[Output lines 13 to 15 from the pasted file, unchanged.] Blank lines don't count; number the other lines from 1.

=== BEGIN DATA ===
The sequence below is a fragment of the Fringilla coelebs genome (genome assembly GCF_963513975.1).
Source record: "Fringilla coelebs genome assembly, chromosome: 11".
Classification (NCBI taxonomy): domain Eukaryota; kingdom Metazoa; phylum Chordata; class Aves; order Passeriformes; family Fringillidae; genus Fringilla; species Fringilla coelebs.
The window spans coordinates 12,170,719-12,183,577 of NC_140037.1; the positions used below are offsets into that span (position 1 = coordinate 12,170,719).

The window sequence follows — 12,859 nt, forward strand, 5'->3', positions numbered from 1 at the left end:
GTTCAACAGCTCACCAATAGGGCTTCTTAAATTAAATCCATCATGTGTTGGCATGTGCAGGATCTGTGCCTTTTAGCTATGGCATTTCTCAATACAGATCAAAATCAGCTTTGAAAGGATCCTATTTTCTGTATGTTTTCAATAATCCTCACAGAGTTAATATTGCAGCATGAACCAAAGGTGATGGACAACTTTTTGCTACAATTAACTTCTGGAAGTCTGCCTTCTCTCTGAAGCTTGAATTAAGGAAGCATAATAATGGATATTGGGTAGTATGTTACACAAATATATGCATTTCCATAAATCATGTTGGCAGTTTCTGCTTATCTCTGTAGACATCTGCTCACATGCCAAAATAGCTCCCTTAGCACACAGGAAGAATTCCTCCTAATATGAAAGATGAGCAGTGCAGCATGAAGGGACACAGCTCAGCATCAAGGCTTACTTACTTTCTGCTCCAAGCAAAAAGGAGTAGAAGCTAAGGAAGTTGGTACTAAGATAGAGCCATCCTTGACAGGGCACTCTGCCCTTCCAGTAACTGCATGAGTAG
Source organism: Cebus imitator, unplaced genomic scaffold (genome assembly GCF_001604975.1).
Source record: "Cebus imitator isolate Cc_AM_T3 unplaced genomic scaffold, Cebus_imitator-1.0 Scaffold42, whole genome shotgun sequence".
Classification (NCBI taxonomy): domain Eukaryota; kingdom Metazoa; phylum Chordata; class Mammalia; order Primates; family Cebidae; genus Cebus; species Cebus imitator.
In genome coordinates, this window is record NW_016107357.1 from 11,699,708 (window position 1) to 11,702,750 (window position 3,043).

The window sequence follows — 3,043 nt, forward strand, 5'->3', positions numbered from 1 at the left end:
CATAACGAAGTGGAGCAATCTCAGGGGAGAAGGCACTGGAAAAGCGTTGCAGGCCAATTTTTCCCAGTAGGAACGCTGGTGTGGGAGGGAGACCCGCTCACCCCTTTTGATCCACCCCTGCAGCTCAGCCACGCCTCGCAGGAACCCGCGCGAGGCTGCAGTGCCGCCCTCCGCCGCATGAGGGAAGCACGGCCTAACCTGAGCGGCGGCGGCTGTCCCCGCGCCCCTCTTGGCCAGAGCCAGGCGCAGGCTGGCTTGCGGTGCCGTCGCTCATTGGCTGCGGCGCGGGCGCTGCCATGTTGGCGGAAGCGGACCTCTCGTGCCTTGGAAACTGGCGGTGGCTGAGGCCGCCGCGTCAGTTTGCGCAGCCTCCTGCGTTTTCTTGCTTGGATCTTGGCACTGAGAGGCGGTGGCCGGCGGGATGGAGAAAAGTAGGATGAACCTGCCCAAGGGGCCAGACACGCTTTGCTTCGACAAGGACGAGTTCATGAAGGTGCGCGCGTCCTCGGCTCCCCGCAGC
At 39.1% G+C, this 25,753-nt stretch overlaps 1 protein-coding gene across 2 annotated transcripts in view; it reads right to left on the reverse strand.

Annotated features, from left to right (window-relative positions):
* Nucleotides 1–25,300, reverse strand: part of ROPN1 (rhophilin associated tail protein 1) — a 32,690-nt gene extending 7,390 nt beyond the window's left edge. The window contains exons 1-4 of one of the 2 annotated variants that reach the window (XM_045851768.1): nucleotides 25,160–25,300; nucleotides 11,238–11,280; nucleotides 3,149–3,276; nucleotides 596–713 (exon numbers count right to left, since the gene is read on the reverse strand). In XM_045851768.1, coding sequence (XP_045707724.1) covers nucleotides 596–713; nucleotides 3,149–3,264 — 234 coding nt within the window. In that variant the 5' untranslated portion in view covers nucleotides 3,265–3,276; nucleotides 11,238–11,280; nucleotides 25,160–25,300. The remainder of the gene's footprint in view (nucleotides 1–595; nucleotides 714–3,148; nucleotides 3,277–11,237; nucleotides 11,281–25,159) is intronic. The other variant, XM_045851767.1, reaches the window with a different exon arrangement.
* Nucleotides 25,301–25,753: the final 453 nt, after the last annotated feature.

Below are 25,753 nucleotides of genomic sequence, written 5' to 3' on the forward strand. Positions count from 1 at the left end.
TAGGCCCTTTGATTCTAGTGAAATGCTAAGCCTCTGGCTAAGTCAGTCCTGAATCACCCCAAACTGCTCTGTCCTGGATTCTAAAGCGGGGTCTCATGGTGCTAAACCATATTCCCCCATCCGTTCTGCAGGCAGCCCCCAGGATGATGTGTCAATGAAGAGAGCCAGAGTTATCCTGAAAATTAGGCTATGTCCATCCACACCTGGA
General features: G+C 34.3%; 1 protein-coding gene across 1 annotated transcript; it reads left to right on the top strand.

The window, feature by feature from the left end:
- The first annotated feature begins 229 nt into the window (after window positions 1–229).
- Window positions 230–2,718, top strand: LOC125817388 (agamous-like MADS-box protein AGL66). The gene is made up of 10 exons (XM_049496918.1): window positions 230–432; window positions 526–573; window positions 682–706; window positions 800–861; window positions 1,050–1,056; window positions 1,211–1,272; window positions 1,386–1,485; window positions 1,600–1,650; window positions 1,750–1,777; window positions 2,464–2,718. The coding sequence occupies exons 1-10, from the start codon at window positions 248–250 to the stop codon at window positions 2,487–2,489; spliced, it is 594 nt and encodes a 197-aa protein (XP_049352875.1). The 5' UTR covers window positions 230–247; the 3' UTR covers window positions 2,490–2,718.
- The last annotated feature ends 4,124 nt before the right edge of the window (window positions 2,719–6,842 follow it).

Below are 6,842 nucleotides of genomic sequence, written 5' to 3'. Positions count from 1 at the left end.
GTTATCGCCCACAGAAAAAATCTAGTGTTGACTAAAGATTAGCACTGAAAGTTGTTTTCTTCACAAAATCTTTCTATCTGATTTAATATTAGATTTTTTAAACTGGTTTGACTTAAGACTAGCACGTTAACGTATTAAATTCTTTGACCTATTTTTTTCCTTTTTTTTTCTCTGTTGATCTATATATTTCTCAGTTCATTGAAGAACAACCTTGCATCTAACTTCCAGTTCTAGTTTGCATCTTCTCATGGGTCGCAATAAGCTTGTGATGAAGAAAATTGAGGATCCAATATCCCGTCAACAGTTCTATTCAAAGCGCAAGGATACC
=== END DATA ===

At 39.1% G+C, this 25,753-nt stretch overlaps 1 protein-coding gene across 2 annotated transcripts in view; it reads right to left on the reverse strand.

Annotated features, from left to right (window-relative positions):
* Nucleotides 1–25,300, reverse strand: part of ROPN1 (rhophilin associated tail protein 1) — a 32,690-nt gene extending 7,390 nt beyond the window's left edge. The window contains exons 1-4 of one of the 2 annotated variants that reach the window (XM_045851768.1): nucleotides 25,160–25,300; nucleotides 11,238–11,280; nucleotides 3,149–3,276; nucleotides 596–713 (exon numbers count right to left, since the gene is read on the reverse strand). In XM_045851768.1, coding sequence (XP_045707724.1) covers nucleotides 596–713; nucleotides 3,149–3,264 — 234 coding nt within the window. In that variant the 5' untranslated portion in view covers nucleotides 3,265–3,276; nucleotides 11,238–11,280; nucleotides 25,160–25,300. The remainder of the gene's footprint in view (nucleotides 1–595; nucleotides 714–3,148; nucleotides 3,277–11,237; nucleotides 11,281–25,159) is intronic. The other variant, XM_045851767.1, reaches the window with a different exon arrangement.